ASEAN KEY DESTINATIONS
Asean economies may overheat
Fast-growing Asian economies face a risk of overheating and may need to tighten monetary policy further, the head of the International Monetary Fund said Tuesday.
Financial and structural reforms over the past decade have helped Asia weather the global economic crisis - the IMF expects growth to reach 8.5 percent in Asia ex-Japan this year, compared to just 2.5 percent in the developed world--but now "there are risks of overheating, and even a hard landing," Dominique Strauss-Kahn said in a speech at the Monetary Authority of Singapore.
"This means that macroeconomic policies should be tightened in countries where output gaps have nearly closed, or have in fact already closed," he said. "In Asia, recent rate actions were the right decision--though more may be needed."
Strauss-Kahn also sounded a warning about inflation, a growing concern for authorities across Asia. Rising energy prices reflect rapid growth in emerging economies, he said, while food inflation has "potentially devastating consequences for low-income countries."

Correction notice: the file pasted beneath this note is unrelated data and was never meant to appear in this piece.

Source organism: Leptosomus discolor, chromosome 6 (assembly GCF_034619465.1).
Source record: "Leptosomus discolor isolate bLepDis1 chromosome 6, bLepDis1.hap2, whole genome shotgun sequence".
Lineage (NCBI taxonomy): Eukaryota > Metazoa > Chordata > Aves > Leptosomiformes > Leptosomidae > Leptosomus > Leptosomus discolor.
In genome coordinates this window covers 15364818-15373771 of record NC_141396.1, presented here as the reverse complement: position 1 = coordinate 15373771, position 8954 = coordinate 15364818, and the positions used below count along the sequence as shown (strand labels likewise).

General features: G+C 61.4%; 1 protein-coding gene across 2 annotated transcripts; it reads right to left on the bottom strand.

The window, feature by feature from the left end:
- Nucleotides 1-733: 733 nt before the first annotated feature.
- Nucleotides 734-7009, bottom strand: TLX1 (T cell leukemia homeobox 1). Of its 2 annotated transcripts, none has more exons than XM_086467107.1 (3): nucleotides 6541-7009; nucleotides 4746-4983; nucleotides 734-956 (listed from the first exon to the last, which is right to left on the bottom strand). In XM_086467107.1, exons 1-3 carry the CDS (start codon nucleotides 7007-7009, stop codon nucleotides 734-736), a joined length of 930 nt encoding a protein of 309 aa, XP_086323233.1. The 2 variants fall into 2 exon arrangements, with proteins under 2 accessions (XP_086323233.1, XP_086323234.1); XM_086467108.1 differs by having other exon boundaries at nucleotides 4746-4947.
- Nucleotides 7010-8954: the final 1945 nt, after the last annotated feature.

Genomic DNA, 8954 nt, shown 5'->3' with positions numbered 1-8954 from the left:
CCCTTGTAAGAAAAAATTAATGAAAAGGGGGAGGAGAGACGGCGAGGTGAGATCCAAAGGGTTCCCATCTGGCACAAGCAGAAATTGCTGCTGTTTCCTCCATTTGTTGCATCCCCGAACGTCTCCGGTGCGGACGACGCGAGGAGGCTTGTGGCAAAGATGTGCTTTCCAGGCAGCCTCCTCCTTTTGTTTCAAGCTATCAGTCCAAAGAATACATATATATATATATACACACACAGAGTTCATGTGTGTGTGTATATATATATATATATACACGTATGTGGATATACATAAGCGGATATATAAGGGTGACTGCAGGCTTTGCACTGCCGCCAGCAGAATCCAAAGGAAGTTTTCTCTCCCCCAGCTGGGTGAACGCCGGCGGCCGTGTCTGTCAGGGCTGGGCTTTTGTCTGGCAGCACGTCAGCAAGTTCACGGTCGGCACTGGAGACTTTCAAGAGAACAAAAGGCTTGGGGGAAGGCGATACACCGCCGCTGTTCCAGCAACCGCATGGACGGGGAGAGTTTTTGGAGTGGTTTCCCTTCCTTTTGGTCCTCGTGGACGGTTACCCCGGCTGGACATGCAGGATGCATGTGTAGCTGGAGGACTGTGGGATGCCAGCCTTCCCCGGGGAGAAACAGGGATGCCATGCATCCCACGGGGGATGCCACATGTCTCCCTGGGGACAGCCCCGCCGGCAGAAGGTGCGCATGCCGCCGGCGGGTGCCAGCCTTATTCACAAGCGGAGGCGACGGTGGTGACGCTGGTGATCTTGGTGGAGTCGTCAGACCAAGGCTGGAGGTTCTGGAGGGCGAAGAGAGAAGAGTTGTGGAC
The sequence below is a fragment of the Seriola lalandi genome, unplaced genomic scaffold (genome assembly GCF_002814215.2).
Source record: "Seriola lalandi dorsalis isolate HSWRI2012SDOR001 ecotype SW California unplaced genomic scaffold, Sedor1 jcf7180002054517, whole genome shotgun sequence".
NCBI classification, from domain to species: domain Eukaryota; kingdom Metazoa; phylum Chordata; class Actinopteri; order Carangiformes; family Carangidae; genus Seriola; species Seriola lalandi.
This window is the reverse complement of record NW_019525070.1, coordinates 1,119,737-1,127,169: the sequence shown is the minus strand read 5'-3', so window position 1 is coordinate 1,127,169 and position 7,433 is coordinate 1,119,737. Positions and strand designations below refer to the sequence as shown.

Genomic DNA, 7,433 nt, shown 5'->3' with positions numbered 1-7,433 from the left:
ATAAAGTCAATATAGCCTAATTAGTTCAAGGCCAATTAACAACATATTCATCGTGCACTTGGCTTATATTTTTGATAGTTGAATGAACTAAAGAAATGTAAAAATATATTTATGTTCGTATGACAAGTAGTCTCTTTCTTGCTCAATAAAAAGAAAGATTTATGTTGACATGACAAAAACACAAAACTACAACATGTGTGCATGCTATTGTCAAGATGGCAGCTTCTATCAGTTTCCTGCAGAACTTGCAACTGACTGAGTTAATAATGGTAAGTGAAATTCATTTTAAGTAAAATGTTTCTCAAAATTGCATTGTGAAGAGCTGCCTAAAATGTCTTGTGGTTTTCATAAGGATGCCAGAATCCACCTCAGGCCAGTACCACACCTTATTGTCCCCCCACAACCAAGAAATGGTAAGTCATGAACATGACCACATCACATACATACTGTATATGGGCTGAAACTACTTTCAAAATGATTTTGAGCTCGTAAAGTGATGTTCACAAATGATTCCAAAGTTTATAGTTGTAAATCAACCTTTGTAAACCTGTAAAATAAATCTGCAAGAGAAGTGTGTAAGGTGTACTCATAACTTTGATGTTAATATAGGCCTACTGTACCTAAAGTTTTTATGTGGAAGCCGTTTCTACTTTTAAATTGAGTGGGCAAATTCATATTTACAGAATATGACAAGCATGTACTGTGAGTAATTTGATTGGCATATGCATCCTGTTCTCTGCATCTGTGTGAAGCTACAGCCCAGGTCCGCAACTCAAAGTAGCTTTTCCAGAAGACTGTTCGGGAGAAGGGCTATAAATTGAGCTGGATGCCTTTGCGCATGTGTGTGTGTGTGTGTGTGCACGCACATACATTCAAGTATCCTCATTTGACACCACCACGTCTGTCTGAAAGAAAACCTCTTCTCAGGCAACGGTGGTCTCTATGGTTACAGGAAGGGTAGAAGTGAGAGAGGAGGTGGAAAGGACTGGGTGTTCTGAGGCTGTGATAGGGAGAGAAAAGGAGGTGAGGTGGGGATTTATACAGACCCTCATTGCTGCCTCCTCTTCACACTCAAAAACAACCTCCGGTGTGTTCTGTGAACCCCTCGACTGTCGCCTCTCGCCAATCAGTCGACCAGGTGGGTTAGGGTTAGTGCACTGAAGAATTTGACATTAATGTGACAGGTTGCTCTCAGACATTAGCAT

He said the pre-crisis pattern of global imbalances is re-emerging, as economies with large external deficits, such as the US, still depend on domestic demand while surplus countries like China are being driven mainly by exports.
"It is clear for me that emerging economies with large surpluses need to diversify the drivers of growth," Strauss-Kahn said. "This is well understood in Asia, and especially in China, where policymakers are taking steps to bolster domestic demand."
Exchange-rate adjustments - a sensitive topic in China and other Asian countries that fear stronger currencies will harm their export competitiveness - "have to play an important role" and "should not be resisted," Strauss-Kahn said.
A surge of money into Asia over the past year, drawn by strong growth and rising interest rates, has created concern about market volatility and asset-price bubbles. The type of capital controls implemented in a number of countries in recent months can be of "temporary use," Strauss-Kahn said, but can't replace effective macroeconomic and macro-prudential policies.
Deeper financial and capital markets could help absorb incoming capital, he said, channeling it to meet Asia's pressing infrastructure need.
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